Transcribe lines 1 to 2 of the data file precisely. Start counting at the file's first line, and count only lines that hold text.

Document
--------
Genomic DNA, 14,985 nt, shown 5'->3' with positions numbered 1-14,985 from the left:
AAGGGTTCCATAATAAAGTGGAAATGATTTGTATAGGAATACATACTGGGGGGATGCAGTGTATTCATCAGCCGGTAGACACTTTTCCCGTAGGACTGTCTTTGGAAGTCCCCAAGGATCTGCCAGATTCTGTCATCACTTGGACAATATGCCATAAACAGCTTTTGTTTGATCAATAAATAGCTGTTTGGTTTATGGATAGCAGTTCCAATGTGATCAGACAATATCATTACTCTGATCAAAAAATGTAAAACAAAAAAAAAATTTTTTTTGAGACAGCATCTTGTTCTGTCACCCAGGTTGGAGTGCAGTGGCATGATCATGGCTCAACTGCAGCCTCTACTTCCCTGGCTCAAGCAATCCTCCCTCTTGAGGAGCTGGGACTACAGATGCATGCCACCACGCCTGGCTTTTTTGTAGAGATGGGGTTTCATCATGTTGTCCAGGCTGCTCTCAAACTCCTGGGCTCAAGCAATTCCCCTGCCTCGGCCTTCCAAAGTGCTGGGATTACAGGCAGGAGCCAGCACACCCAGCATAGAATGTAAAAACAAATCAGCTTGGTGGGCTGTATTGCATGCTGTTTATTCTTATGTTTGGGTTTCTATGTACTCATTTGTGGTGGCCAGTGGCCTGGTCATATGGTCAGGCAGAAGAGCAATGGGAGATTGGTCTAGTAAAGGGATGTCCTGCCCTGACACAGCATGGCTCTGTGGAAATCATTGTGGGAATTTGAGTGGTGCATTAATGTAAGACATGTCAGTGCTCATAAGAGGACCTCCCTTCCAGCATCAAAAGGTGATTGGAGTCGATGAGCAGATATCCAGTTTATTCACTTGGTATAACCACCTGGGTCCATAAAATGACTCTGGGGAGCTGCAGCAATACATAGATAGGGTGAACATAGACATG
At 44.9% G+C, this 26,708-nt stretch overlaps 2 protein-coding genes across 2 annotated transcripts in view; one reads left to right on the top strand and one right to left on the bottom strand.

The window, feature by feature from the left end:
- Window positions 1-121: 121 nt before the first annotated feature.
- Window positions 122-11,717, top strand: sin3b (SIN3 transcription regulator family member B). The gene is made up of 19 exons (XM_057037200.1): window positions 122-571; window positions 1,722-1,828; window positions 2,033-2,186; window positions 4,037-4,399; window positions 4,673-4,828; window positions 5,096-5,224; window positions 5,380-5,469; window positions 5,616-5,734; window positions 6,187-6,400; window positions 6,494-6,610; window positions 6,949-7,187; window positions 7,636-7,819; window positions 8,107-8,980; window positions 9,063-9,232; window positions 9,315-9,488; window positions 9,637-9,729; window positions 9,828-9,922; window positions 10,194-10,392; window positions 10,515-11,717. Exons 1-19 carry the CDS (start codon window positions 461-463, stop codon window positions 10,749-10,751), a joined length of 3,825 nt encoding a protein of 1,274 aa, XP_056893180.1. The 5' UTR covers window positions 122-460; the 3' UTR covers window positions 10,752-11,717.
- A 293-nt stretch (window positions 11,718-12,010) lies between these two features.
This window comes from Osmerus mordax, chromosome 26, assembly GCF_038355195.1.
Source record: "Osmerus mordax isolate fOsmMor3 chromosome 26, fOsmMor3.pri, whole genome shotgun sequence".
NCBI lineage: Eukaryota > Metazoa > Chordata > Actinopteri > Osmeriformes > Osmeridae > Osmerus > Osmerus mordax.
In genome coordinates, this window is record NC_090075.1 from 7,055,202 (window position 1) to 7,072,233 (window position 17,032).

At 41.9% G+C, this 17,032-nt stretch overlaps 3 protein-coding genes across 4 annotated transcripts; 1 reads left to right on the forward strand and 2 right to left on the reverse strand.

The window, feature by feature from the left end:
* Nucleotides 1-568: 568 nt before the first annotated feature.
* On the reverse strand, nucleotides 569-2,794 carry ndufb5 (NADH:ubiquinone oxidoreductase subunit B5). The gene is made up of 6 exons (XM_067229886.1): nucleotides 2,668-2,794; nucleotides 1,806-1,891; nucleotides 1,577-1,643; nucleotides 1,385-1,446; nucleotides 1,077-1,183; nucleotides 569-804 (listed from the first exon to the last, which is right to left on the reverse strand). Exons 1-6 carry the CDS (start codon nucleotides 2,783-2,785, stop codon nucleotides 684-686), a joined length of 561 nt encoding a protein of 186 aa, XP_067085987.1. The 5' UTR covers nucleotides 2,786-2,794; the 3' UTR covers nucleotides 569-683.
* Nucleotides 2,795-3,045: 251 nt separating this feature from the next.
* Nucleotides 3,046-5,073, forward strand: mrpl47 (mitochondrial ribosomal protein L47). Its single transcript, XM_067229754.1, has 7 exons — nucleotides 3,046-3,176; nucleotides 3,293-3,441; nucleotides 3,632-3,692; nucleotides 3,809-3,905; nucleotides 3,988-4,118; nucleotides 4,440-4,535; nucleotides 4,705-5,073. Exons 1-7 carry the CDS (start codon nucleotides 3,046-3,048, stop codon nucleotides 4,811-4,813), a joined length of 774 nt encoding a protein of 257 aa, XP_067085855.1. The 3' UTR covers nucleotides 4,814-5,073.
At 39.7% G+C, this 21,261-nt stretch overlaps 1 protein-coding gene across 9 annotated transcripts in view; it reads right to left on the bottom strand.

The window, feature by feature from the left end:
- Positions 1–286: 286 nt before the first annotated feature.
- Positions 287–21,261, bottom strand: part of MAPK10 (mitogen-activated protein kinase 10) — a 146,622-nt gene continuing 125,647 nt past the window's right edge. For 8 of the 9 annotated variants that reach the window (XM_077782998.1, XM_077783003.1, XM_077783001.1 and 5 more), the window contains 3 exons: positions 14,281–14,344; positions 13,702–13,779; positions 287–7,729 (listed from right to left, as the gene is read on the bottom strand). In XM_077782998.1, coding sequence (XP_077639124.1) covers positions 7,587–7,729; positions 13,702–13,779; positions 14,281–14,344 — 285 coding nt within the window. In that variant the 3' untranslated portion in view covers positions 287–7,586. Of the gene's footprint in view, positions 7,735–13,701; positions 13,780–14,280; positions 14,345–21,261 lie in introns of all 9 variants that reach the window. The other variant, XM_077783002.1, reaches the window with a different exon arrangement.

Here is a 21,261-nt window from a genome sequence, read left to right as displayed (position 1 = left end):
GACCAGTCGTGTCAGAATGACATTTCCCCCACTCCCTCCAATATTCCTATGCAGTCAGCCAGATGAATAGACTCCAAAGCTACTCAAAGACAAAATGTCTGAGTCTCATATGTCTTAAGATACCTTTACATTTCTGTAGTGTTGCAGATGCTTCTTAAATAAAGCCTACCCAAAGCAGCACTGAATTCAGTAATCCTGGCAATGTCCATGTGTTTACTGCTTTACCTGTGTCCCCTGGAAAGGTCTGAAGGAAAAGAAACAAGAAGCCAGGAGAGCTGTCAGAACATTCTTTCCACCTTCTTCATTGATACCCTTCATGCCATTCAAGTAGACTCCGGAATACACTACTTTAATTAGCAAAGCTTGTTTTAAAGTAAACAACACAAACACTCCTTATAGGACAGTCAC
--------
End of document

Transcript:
Genomic DNA, 14,985 nt, shown 5'->3' with positions numbered 1-14,985 from the left:
AAGGGTTCCATAATAAAGTGGAAATGATTTGTATAGGAATACATACTGGGGGGATGCAGTGTATTCATCAGCCGGTAGACACTTTTCCCGTAGGACTGTCTTTGGAAGTCCCCAAGGATCTGCCAGATTCTGTCATCACTTGGACAATATGCCATAAACAGCTTTTGTTTGATCAATAAATAGCTGTTTGGTTTATGGATAGCAGTTCCAATGTGATCAGACAATATCATTACTCTGATCAAAAAATGTAAAACAAAAAAAAAATTTTTTTTGAGACAGCATCTTGTTCTGTCACCCAGGTTGGAGTGCAGTGGCATGATCATGGCTCAACTGCAGCCTCTACTTCCCTGGCTCAAGCAATCCTCCCTCTTGAGGAGCTGGGACTACAGATGCATGCCACCACGCCTGGCTTTTTTGTAGAGATGGGGTTTCATCATGTTGTCCAGGCTGCTCTCAAACTCCTGGGCTCAAGCAATTCCCCTGCCTCGGCCTTCCAAAGTGCTGGGATTACAGGCAGGAGCCAGCACACCCAGCATAGAATGTAAAAACAAATCAGCTTGGTGGGCTGTATTGCATGCTGTTTATTCTTATGTTTGGGTTTCTATGTACTCATTTGTGGTGGCCAGTGGCCTGGTCATATGGTCAGGCAGAAGAGCAATGGGAGATTGGTCTAGTAAAGGGATGTCCTGCCCTGACACAGCATGGCTCTGTGGAAATCATTGTGGGAATTTGAGTGGTGCATTAATGTAAGACATGTCAGTGCTCATAAGAGGACCTCCCTTCCAGCATCAAAAGGTGATTGGAGTCGATGAGCAGATATCCAGTTTATTCACTTGGTATAACCACCTGGGTCCATAAAATGACTCTGGGGAGCTGCAGCAATACATAGATAGGGTGAACATAGACATG